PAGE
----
Location: Southern California, Sunset zone 21, US Department of
Agriculture zone 10b

Photo: http://www.rossde.com/test/Lindas_tree.jpg

My friend asked me to help her identify this tree. It is growing
at the house she recently bought. Note the clusters of small
purple berries. It does not look familiar to me. Is it familiar
to anyone else?

It looks like an elderberry.

It's definitely not an elderberry . Tree is way too big , and the
berry clusters are the wrong shape .


One look and I thought elderberry.
Mainly from the distinctive fruit.

I haven't seen one in more than 50 years.
We had a stand of bushes, so they didn't look like that
tree, but I just checked Wikipedia and they cite trees 15 meters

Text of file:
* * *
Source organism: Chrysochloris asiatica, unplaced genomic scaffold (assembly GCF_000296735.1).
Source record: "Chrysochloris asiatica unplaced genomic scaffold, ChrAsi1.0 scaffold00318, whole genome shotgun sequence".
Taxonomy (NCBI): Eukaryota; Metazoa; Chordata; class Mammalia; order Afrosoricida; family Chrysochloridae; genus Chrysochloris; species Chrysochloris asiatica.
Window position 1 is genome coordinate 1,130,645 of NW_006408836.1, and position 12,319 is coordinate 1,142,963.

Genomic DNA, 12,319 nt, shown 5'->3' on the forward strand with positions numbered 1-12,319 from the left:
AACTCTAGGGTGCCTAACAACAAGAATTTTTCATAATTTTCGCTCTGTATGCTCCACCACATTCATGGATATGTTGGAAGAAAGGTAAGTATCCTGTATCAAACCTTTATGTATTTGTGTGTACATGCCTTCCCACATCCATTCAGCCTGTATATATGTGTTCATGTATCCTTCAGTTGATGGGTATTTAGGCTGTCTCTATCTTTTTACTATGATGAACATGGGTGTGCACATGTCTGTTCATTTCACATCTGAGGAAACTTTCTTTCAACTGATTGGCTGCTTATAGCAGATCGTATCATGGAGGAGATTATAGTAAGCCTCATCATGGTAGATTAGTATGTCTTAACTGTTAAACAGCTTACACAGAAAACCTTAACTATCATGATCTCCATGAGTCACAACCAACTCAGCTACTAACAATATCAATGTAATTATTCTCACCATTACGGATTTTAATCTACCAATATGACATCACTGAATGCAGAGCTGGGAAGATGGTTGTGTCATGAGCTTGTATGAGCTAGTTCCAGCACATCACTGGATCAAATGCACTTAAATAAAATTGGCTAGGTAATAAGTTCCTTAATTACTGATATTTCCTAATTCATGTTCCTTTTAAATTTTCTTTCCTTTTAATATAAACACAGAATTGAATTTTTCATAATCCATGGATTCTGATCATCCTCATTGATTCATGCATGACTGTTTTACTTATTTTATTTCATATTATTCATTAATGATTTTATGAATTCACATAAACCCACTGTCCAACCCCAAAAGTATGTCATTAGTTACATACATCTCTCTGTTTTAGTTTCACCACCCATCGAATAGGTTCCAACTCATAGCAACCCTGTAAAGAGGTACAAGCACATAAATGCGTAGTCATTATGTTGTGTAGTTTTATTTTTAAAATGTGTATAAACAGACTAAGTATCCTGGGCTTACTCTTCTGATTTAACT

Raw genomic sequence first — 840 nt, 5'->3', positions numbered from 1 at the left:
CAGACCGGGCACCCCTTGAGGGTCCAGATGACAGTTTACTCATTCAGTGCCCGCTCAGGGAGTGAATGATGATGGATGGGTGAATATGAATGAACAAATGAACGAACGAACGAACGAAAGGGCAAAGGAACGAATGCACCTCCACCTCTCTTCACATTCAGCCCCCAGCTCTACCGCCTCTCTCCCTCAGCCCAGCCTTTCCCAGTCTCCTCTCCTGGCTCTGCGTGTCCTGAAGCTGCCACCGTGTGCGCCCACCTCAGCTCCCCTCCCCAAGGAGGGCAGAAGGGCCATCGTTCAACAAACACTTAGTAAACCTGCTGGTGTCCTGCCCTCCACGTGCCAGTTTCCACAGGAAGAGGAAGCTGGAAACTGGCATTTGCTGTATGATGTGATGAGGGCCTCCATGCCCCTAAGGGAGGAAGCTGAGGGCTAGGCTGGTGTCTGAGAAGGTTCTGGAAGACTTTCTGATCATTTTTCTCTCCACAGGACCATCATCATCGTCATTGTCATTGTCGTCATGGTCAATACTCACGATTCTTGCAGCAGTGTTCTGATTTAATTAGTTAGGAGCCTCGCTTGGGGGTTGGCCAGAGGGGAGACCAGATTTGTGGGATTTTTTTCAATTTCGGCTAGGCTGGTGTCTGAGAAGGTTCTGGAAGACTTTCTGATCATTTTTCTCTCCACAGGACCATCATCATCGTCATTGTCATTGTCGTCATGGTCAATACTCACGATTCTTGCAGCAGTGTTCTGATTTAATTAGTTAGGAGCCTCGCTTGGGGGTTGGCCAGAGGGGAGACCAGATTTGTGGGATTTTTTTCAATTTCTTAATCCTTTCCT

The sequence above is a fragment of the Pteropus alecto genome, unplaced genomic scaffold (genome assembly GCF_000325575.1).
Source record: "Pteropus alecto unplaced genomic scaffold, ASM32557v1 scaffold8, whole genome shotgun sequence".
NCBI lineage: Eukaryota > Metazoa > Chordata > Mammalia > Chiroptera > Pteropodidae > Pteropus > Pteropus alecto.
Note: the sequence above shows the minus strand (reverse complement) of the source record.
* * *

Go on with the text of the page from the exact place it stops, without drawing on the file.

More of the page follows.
(or 49 ft.) tall. The leaf shape matches.
So I'd still guess elderberry. In this case in tree form
possibly because it's in California.


The elderberries I'm familiar with are only around 10 feet tall max and
the fruit is different - here's a link .
http://www.ediblewildfood.com/elderberry.aspx


Sunset's "Western Garden Book" says that the blue elderberry (Sambucus
mexicana, aka S. caerulea) grows 10-30 feet tall and 8-20 feet wide.
This species is the only elderberry (with one exception) that can take
the summer heat of southern California away from the coast. The
exception is a variety of the red elderberry (S. racemosa racemosa, aka
S. callicarpa), which has berries that ripen bright red.

--
David E. Ross
http://www.rossde.com/

When the President of the United States makes a statement of
national importance, I want to see his face as he is talking.
At the least, I want to hear his voice.

Donald: Stop tweeting. Otherwise, how do we know the message
really comes from you?